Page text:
Pocket Full of Widgets

Widgets go mobile--with companies vying for a chunk of the change.
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This story appears in the July 2007 issue of Entrepreneur. Subscribe »

Widgets are simple, self-contained applications, typically with a single purpose. For years, they've existed on desktop computers, offering weather reports, sports scores, newsfeeds and more--but that's old news. Now they're moving to mobile phones, and entrepreneurs are salivating at the opportunities to develop these applications.

"One of the main advantages of widgets is [that they] give you information at a glance," says Eric Lin, an editor at Phonescoop.com, a resource that offers mobile phone news, reviews and more. However, Lin warns that entrepreneurs who want to be successful developing mobile widgets need to provide good value to users.

"The vast majority of widgets are just [snippets of] RSS feeds that don't really provide an advantage over an RSS reader," says Lin, who notes that some Sony and Nokia handsets have built-in RSS readers. To be successful, Lin says, entrepreneurs should create widgets that offer useful data beyond a simple RSS feed.

But if widgets have taken off on desktop computers, why haven't they exploded on mobile devices, too? The problem, says Lin, is that third-party mobile widget creators have yet to find the ideal platform that will allow widgets to be constantly updated in real time, the way they are on desktops. This roadblock will exist until carriers figure out new data plans.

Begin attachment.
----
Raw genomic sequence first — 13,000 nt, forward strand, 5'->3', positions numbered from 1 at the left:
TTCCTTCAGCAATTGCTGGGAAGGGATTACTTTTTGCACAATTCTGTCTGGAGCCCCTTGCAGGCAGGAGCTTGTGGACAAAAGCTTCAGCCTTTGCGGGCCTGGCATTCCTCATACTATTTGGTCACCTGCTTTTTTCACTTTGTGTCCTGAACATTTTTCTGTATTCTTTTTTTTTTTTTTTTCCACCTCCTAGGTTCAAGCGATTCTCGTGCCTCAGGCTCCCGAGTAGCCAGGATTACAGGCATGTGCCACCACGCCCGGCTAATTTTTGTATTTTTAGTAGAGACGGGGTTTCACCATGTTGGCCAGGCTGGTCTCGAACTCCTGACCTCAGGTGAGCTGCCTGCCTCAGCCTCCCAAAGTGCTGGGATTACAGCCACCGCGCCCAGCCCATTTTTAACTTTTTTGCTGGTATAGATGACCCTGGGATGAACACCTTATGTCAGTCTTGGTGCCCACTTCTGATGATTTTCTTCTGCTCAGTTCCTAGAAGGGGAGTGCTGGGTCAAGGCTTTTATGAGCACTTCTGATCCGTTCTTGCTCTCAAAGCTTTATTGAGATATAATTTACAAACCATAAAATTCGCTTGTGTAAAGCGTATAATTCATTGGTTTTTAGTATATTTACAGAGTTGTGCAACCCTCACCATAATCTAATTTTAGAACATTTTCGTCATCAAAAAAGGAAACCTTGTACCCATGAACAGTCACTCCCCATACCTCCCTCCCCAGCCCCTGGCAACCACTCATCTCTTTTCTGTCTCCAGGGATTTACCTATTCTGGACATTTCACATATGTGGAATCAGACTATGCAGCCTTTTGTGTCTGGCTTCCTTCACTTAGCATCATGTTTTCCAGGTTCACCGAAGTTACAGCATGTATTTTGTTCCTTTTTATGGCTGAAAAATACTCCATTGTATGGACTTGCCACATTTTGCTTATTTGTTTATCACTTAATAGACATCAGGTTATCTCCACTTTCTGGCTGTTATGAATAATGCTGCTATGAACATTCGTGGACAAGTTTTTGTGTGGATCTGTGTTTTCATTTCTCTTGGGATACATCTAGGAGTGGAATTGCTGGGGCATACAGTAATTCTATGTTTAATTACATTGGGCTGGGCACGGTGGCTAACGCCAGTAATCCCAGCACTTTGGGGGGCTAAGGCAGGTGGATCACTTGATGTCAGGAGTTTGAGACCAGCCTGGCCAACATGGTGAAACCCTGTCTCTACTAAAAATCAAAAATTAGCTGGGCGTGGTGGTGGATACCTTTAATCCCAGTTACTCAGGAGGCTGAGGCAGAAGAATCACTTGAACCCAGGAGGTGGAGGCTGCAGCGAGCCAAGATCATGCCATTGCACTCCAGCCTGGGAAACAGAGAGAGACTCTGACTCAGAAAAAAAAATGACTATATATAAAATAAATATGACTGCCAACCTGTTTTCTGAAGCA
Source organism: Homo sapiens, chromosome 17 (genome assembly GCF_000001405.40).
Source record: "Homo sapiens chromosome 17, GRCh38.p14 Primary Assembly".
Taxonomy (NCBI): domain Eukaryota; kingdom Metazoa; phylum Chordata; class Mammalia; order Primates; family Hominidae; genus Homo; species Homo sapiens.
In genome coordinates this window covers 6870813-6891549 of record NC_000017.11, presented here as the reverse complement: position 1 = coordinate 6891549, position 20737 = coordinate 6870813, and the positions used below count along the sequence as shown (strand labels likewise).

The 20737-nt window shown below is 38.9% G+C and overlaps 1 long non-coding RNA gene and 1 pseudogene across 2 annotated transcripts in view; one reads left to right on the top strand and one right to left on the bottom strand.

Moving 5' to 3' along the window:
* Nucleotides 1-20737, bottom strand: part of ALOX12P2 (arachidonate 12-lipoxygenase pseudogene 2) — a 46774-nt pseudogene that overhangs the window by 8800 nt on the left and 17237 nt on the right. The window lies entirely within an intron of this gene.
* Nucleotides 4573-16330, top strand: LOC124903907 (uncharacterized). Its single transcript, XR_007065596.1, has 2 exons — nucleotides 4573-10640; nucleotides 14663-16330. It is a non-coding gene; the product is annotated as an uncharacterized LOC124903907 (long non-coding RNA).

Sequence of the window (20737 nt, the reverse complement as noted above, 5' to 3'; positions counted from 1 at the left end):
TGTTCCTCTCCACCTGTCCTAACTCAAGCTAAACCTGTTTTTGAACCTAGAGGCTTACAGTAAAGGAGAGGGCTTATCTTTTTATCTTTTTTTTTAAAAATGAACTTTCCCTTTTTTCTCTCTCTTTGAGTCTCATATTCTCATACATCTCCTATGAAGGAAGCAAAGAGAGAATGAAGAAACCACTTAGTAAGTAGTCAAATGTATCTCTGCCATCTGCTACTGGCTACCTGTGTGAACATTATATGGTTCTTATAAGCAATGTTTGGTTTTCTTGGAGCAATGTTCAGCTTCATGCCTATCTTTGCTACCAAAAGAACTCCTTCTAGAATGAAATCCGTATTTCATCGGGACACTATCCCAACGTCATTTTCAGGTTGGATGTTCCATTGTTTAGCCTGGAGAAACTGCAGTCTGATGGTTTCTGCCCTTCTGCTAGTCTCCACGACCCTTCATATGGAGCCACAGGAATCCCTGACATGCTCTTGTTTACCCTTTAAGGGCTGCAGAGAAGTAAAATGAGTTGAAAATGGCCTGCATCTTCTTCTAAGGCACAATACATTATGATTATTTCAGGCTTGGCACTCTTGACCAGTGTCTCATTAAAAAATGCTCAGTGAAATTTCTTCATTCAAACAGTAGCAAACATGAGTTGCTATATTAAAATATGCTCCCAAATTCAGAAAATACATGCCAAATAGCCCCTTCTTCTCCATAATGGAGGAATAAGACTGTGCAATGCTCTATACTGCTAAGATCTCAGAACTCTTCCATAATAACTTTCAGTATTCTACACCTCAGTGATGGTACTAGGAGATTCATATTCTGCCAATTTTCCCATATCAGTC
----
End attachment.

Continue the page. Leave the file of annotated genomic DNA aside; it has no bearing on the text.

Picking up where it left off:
Fortunately, many companies are already providing opportunities to develop widgets for them, including the aforementioned Nokia, as well as Alltel. And other applications, such as Helio's On Top, are positively widget-esque.

Keep in mind that Apple's iPhone, which includes mobile widgets, is making a splash in the mobile phone arena. Although Apple states that iPhone widgets are not open to third-party developers, the iPhone will likely be at the forefront of the mobile widget boom. "I have a strong feeling we're going to see Apple opening [the iPhone] up the way it opened up games on the iPod," says Lin. With Apple and other companies laying the groundwork to take widgets mobile, it's up to you to supply the widgets.

Edition: July 2017

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